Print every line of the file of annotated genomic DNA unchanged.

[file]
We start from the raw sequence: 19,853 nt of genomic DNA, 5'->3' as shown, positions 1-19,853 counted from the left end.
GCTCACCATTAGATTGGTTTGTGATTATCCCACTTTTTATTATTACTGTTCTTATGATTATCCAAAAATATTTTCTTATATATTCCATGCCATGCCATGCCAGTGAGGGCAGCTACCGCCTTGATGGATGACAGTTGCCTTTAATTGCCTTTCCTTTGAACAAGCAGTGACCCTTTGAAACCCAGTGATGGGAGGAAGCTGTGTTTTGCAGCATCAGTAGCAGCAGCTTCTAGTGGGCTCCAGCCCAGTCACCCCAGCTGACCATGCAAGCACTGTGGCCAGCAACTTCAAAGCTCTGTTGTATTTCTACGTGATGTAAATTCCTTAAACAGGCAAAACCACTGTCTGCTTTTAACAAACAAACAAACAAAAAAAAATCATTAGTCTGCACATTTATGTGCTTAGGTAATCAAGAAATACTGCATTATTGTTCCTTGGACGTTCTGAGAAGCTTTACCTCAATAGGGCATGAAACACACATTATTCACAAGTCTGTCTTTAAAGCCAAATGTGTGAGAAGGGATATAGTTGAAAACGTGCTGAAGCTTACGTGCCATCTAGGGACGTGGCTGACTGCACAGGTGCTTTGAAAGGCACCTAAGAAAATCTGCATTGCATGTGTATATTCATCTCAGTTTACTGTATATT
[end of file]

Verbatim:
We start from the raw sequence: 19,853 nt of genomic DNA, 5'->3' as shown, positions 1-19,853 counted from the left end.
GCTCACCATTAGATTGGTTTGTGATTATCCCACTTTTTATTATTACTGTTCTTATGATTATCCAAAAATATTTTCTTATATATTCCATGCCATGCCATGCCAGTGAGGGCAGCTACCGCCTTGATGGATGACAGTTGCCTTTAATTGCCTTTCCTTTGAACAAGCAGTGACCCTTTGAAACCCAGTGATGGGAGGAAGCTGTGTTTTGCAGCATCAGTAGCAGCAGCTTCTAGTGGGCTCCAGCCCAGTCACCCCAGCTGACCATGCAAGCACTGTGGCCAGCAACTTCAAAGCTCTGTTGTATTTCTACGTGATGTAAATTCCTTAAACAGGCAAAACCACTGTCTGCTTTTAACAAACAAACAAACAAAAAAAAATCATTAGTCTGCACATTTATGTGCTTAGGTAATCAAGAAATACTGCATTATTGTTCCTTGGACGTTCTGAGAAGCTTTACCTCAATAGGGCATGAAACACACATTATTCACAAGTCTGTCTTTAAAGCCAAATGTGTGAGAAGGGATATAGTTGAAAACGTGCTGAAGCTTACGTGCCATCTAGGGACGTGGCTGACTGCACAGGTGCTTTGAAAGGCACCTAAGAAAATCTGCATTGCATGTGTATATTCATCTCAGTTTACTGTATATT